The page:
Gaming is increasingly an online pursuit as technology develops. We download or even stream games from the cloud. We play online with friends alongside millions, using enormous servers that process an incredible amount of data. The games are developed on computers, played on a variety of electronic devices, and often shipped as physical copies manufactured from plastic and other materials.
There have been many issues that have been thrust to the forefront of our minds in recent years, not least of which has been what we can do to better protect the beautiful planet we call home. From campaigns to ditch single-use plastic and products with palm oil for eco-friendly alternatives, calls to amend our diets, and pleas to change our shopping habits, the opportunities to become more sustainable seem to be never-ending!
From bright flowers to towering trees and the slow progress of clouds across the sky, young children are fascinated by the world around them. It’s never too early to take advantage of this natural curiosity, both to lay the foundations for a lifetime of enjoying nature and to get children thinking about taking care of our planet. After all, we're talking about their home!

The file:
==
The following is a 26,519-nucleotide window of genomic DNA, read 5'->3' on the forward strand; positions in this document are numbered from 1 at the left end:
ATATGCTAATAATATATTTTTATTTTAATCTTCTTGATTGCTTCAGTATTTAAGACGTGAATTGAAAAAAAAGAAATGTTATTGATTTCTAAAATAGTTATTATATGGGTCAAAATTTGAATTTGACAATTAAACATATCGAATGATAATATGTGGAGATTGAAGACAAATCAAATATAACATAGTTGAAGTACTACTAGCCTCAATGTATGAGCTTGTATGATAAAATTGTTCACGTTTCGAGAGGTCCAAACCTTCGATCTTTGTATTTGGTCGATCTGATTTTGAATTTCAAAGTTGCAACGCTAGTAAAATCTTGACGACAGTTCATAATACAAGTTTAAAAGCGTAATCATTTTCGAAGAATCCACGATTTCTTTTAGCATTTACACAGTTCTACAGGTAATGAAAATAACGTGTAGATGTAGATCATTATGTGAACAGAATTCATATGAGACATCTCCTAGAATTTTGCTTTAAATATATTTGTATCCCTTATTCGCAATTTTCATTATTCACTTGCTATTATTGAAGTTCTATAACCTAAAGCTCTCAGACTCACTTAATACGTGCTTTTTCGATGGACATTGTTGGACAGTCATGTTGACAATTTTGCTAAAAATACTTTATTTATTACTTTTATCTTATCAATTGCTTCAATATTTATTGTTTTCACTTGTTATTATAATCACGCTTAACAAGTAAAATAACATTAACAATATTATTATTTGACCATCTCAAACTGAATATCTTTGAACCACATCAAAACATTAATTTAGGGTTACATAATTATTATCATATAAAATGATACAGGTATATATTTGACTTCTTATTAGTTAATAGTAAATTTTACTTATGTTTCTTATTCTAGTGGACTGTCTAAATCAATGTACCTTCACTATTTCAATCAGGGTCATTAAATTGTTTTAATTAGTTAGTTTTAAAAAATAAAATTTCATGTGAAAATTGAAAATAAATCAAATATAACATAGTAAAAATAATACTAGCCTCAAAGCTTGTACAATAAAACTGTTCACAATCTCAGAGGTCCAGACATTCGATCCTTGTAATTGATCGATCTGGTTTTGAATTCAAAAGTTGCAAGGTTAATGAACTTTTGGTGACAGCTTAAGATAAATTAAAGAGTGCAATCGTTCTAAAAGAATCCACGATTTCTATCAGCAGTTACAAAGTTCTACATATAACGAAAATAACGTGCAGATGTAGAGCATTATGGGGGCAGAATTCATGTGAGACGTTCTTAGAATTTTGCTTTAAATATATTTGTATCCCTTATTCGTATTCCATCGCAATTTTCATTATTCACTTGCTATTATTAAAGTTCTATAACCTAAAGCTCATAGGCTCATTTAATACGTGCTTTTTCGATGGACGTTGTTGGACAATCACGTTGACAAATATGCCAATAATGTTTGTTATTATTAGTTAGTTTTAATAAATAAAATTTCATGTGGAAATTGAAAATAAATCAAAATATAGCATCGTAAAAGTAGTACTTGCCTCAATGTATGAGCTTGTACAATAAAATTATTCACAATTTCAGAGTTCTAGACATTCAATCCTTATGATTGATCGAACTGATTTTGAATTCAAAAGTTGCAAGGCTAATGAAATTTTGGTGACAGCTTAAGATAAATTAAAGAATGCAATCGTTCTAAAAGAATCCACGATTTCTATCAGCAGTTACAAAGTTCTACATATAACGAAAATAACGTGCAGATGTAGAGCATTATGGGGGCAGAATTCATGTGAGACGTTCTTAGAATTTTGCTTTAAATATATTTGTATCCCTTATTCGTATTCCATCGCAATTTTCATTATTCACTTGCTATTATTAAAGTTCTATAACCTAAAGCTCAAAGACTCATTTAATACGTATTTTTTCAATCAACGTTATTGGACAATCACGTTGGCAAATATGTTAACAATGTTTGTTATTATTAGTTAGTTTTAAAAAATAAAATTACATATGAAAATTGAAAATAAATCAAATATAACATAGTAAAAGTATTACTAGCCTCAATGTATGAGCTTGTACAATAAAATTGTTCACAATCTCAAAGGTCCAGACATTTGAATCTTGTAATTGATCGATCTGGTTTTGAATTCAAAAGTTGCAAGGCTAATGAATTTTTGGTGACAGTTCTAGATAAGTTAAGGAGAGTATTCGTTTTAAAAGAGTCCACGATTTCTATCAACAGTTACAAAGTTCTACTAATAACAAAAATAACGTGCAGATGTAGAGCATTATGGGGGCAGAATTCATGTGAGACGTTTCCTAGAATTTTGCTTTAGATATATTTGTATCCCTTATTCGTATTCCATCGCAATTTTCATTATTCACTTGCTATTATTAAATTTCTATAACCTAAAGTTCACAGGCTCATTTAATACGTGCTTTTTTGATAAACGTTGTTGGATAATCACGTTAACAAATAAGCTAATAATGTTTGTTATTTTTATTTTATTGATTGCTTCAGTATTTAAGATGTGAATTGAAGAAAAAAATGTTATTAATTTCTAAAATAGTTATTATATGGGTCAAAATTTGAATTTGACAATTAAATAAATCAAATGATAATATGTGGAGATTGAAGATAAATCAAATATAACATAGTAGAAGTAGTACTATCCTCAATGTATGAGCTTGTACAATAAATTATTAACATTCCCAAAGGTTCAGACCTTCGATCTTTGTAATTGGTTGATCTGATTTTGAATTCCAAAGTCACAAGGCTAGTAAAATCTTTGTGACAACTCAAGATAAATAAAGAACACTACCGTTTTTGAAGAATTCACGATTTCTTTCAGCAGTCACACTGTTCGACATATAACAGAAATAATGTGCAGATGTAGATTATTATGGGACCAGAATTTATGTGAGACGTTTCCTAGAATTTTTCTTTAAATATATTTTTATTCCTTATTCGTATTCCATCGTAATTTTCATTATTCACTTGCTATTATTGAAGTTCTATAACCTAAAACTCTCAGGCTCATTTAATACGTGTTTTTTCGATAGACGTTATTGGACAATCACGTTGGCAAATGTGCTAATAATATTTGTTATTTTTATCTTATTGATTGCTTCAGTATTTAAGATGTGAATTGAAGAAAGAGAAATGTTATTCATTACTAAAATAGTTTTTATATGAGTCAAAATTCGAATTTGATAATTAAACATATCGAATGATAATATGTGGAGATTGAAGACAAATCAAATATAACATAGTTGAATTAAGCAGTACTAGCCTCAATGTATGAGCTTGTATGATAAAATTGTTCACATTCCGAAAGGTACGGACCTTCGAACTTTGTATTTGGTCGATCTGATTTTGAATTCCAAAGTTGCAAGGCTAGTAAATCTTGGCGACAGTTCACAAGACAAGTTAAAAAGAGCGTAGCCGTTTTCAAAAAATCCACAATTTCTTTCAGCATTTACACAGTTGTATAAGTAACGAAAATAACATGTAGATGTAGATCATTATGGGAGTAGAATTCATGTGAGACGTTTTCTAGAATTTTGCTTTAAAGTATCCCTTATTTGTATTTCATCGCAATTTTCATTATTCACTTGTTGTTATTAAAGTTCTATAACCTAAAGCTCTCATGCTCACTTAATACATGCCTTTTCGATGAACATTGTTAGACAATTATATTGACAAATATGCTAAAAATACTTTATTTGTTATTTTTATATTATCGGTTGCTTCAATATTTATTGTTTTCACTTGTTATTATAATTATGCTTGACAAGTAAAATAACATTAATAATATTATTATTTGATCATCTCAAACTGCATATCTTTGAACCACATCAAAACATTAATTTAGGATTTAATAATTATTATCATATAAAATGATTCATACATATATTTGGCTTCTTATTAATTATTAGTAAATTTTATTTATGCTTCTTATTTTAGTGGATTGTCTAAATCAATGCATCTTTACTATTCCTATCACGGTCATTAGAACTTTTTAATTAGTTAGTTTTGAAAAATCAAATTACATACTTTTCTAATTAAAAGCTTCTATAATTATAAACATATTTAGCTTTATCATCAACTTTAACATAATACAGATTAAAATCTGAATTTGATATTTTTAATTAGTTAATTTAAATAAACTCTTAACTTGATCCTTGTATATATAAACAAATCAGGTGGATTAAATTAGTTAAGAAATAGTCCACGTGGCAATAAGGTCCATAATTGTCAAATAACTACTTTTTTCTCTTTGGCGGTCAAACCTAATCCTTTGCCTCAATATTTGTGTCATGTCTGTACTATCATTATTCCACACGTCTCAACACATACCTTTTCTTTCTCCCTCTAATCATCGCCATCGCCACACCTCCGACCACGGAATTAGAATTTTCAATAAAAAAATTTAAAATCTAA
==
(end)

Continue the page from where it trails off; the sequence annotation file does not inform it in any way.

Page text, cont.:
Every era has iconic images that shocked the world and finally inspired action, whether it was images of starving polar bears caused by the failing ozone layer or starving children as a result of the Ethiopian famine. For the next generation of conservationists, one of the most disturbing sights on earth has to be the Great Pacific Garbage Patch. But what is it, how did it get there and how can we address it?
Currently, more than 500 vertebrate species are facing extinction. The higher extinction rate is being caused by human activities such as pollution and poaching. Extinction is irreversible, so if you are an environmentalist, here is a list of endangered animals that you can help preserve.
When we talk about saving the environment, we often think about conserving wildlife, saving bees and donating to charity. But what about something as simple as fashion and clothing? Can the £2 bargain top you brought from Primark last week really be causing climate change? The answer, unfortunately, is yes.
A significant amount of rubbish that comes from our home each day ends up in landfills and oceans and has a hugely detrimental effect on the environment. Going greener with eco-friendly products has never been more prevalent.
China is often regarded as the bane of environmentalism, long seen as the world’s biggest polluter and the greatest threat to reversing the man-made effects of climate change.